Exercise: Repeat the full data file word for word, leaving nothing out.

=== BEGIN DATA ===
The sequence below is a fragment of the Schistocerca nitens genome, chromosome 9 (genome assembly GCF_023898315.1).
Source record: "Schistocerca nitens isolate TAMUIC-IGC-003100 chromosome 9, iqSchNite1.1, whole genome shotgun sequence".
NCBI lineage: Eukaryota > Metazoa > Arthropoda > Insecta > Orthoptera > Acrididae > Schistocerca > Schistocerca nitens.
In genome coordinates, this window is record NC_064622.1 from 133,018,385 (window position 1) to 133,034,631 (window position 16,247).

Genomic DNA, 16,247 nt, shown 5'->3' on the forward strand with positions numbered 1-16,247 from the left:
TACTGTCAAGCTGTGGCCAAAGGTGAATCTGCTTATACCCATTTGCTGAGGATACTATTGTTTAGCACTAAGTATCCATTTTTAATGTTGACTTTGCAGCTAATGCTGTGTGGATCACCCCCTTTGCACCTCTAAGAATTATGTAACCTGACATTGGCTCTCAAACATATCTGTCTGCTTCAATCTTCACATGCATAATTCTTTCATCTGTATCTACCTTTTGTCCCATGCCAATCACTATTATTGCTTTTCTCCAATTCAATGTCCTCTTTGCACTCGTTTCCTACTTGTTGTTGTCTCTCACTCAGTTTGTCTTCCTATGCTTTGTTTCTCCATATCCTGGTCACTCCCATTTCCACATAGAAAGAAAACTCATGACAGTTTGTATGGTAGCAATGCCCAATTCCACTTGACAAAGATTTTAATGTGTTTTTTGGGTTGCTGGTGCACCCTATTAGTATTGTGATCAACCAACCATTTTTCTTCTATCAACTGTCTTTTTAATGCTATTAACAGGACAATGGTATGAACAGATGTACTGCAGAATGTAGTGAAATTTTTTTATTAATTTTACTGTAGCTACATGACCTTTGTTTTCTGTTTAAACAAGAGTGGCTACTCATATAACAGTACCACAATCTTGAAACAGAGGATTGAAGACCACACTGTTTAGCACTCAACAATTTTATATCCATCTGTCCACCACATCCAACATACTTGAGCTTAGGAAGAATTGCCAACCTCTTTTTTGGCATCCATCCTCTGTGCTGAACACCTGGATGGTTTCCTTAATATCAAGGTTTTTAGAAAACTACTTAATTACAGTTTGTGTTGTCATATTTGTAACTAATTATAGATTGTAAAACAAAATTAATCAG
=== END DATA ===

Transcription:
The sequence below is a fragment of the Schistocerca nitens genome, chromosome 9 (genome assembly GCF_023898315.1).
Source record: "Schistocerca nitens isolate TAMUIC-IGC-003100 chromosome 9, iqSchNite1.1, whole genome shotgun sequence".
NCBI lineage: Eukaryota > Metazoa > Arthropoda > Insecta > Orthoptera > Acrididae > Schistocerca > Schistocerca nitens.
In genome coordinates, this window is record NC_064622.1 from 133,018,385 (window position 1) to 133,034,631 (window position 16,247).

Genomic DNA, 16,247 nt, shown 5'->3' on the forward strand with positions numbered 1-16,247 from the left:
TACTGTCAAGCTGTGGCCAAAGGTGAATCTGCTTATACCCATTTGCTGAGGATACTATTGTTTAGCACTAAGTATCCATTTTTAATGTTGACTTTGCAGCTAATGCTGTGTGGATCACCCCCTTTGCACCTCTAAGAATTATGTAACCTGACATTGGCTCTCAAACATATCTGTCTGCTTCAATCTTCACATGCATAATTCTTTCATCTGTATCTACCTTTTGTCCCATGCCAATCACTATTATTGCTTTTCTCCAATTCAATGTCCTCTTTGCACTCGTTTCCTACTTGTTGTTGTCTCTCACTCAGTTTGTCTTCCTATGCTTTGTTTCTCCATATCCTGGTCACTCCCATTTCCACATAGAAAGAAAACTCATGACAGTTTGTATGGTAGCAATGCCCAATTCCACTTGACAAAGATTTTAATGTGTTTTTTGGGTTGCTGGTGCACCCTATTAGTATTGTGATCAACCAACCATTTTTCTTCTATCAACTGTCTTTTTAATGCTATTAACAGGACAATGGTATGAACAGATGTACTGCAGAATGTAGTGAAATTTTTTTATTAATTTTACTGTAGCTACATGACCTTTGTTTTCTGTTTAAACAAGAGTGGCTACTCATATAACAGTACCACAATCTTGAAACAGAGGATTGAAGACCACACTGTTTAGCACTCAACAATTTTATATCCATCTGTCCACCACATCCAACATACTTGAGCTTAGGAAGAATTGCCAACCTCTTTTTTGGCATCCATCCTCTGTGCTGAACACCTGGATGGTTTCCTTAATATCAAGGTTTTTAGAAAACTACTTAATTACAGTTTGTGTTGTCATATTTGTAACTAATTATAGATTGTAAAACAAAATTAATCAG